Bridgette Andrzejewski was recently told by her father, Gary, the moment he realized his daughter may have a special talent on the soccer field. It happened long before the McDonogh forward had gotten to high school, back when her father was her coach.
"He told me that I took the ball in the box and could have clearly had a shot, but it wasn't the best available one," Andrzejewski said. "Apparently, I slid the ball to my teammate instead, and she was able to tap it right into the goal."
Andrzejewski is now entering her senior year and is still making smart decisions on the soccer field. As a junior, she helped McDonogh to the Interscholastic Athletic Association of Maryland A Conference league title in 2014, finishing with 32 goals and 11 assists. McDonogh finished the season 15-0 and was ranked as the best high school girls' soccer team in the country, according to Top Drawer Soccer's FAB 50 national rankings.
For her exploits in 2014, Andrzejewski picked up numerous individual awards, including the Gatorade Maryland Girls Soccer Player of the Year, All-American recognition and the National High School Girls' Soccer Player of the Year -- as named by the National Soccer Coaches Association of America.
She was also invited to play in a training camp for the U.S. Soccer Under-20 women's national team. Andrzejewski is in contention to play for the team at the 2016 FIFA U-20 Women's World Cup.
It doesn't take long to figure out why Andrzejewski has been so successful. After a few minutes, you will see her advanced technical ability, whether she chips a goalkeeper for a goal or slides a smooth pass through two defenders to release a teammate.
Another thing about her that stands out is her aggressive style of play -- she loves to have the ball at her feet and run at defenders, using her pace and power to blow by them. That is where she derives a lot of her style from -- her attitude and confidence on the ball.
For McDonogh head coach Harry Canellakis, Andrzejewski's fiery temperament on the field is also a key to her success. She is a competitive player whose mind is entirely focused on the game once the first whistle blows, and when you combine all of her attributes, you have a special player, Canellakis said.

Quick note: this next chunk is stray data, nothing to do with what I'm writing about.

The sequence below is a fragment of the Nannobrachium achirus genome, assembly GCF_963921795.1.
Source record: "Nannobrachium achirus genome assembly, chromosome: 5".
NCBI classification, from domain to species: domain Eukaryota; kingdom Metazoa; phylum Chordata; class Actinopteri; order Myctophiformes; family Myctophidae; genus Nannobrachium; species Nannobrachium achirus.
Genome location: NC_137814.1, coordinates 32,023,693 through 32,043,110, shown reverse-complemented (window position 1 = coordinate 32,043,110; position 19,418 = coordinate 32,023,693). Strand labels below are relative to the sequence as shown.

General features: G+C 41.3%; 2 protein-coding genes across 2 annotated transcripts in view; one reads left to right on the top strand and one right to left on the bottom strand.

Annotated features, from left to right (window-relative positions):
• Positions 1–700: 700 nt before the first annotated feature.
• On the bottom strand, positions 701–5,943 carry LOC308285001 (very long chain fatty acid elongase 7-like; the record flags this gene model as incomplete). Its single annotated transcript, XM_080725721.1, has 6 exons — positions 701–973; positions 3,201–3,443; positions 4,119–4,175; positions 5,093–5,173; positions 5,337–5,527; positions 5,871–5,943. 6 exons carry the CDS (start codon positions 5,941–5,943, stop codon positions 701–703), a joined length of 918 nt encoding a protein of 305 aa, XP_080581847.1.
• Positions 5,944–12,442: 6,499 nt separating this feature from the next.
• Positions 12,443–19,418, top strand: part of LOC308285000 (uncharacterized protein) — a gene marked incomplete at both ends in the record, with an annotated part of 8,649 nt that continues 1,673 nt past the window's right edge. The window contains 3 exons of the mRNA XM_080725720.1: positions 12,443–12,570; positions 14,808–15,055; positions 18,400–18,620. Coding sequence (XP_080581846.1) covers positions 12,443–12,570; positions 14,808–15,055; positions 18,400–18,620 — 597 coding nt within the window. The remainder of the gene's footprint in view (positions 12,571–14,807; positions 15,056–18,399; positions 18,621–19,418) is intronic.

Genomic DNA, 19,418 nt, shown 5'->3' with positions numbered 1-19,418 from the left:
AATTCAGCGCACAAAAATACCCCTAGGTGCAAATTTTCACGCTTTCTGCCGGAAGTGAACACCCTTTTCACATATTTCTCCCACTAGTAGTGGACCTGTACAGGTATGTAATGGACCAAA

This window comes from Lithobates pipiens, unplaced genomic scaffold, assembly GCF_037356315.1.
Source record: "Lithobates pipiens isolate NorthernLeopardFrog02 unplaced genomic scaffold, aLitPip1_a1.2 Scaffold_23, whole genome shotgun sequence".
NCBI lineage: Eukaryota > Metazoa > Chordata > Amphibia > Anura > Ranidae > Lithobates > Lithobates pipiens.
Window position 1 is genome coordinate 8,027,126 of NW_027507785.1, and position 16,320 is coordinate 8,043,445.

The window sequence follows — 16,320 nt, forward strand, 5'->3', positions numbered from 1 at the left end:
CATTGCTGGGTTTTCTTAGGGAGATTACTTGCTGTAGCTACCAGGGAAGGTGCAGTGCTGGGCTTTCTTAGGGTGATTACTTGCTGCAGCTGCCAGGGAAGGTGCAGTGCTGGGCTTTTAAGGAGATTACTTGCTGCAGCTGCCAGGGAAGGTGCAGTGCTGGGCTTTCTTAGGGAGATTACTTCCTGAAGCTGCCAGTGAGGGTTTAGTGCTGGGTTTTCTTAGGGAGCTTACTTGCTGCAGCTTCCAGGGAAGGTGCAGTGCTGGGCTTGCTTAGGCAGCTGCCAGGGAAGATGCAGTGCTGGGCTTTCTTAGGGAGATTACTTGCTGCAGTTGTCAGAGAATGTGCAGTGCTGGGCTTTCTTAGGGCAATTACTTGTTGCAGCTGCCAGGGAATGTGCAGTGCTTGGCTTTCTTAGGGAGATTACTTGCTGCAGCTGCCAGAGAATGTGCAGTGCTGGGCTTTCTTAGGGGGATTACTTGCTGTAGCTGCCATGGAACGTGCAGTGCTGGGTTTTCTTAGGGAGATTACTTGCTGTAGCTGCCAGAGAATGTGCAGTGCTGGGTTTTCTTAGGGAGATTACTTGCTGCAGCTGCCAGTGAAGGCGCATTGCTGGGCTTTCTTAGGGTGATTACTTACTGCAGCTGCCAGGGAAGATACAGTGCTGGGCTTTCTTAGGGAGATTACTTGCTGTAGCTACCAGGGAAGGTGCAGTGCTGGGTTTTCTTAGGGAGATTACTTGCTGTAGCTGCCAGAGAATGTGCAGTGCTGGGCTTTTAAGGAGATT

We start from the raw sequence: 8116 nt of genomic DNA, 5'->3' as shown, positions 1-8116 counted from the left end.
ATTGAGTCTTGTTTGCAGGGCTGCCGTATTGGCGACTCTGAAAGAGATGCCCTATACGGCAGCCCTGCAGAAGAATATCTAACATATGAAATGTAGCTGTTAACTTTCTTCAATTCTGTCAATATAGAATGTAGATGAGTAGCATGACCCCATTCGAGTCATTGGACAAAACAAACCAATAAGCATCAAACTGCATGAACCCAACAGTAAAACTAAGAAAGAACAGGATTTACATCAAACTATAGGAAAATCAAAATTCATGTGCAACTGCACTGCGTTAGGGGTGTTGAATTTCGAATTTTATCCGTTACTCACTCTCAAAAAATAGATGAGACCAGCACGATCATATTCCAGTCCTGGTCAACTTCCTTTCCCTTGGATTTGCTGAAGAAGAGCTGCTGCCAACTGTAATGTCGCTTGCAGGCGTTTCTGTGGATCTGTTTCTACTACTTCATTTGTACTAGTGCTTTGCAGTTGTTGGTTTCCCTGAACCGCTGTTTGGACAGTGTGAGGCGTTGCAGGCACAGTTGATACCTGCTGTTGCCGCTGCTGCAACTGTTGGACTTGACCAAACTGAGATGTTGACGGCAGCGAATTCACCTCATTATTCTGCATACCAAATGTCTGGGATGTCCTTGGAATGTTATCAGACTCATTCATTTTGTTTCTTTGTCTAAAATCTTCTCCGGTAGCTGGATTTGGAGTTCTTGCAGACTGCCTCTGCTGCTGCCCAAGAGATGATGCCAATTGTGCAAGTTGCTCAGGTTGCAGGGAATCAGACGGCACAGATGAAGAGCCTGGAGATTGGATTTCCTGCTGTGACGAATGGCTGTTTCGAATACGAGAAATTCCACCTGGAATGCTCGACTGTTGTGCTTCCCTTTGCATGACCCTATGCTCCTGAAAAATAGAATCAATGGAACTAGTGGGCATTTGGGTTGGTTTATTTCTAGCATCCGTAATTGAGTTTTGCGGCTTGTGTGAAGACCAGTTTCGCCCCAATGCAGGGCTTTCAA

"We have had some kids who are very strong on the ball," Canellakis said. "We've had some very fast kids, but I have never really coached a player who has both of those tools, combined with just excellent technical ability, and the ability to score goals. She is one of the top players to ever come through our program, and she will have been an anchor on our team for four years when she graduates."
Andrzejewski has also evolved as a player. When she first got to McDonogh, Canellakis viewed her as a target player, meaning she was better at playing as an isolated forward than having a partner with her. As time passed, though, she got better at relying on and playing off her teammates.
Her ability to get her teammates involved has been crucial to McDonogh's success. The Eagles are loaded with talent across the field, meaning there are multiple McDonogh players who can hurt their opponents. It has also helped Andrzejewski, as opposing defenses can't focus all their energy on her because of McDonogh's other threats.
This year, Andrzejewski's strike partner will be Kia Rankin, who was also an All-American selection in 2014.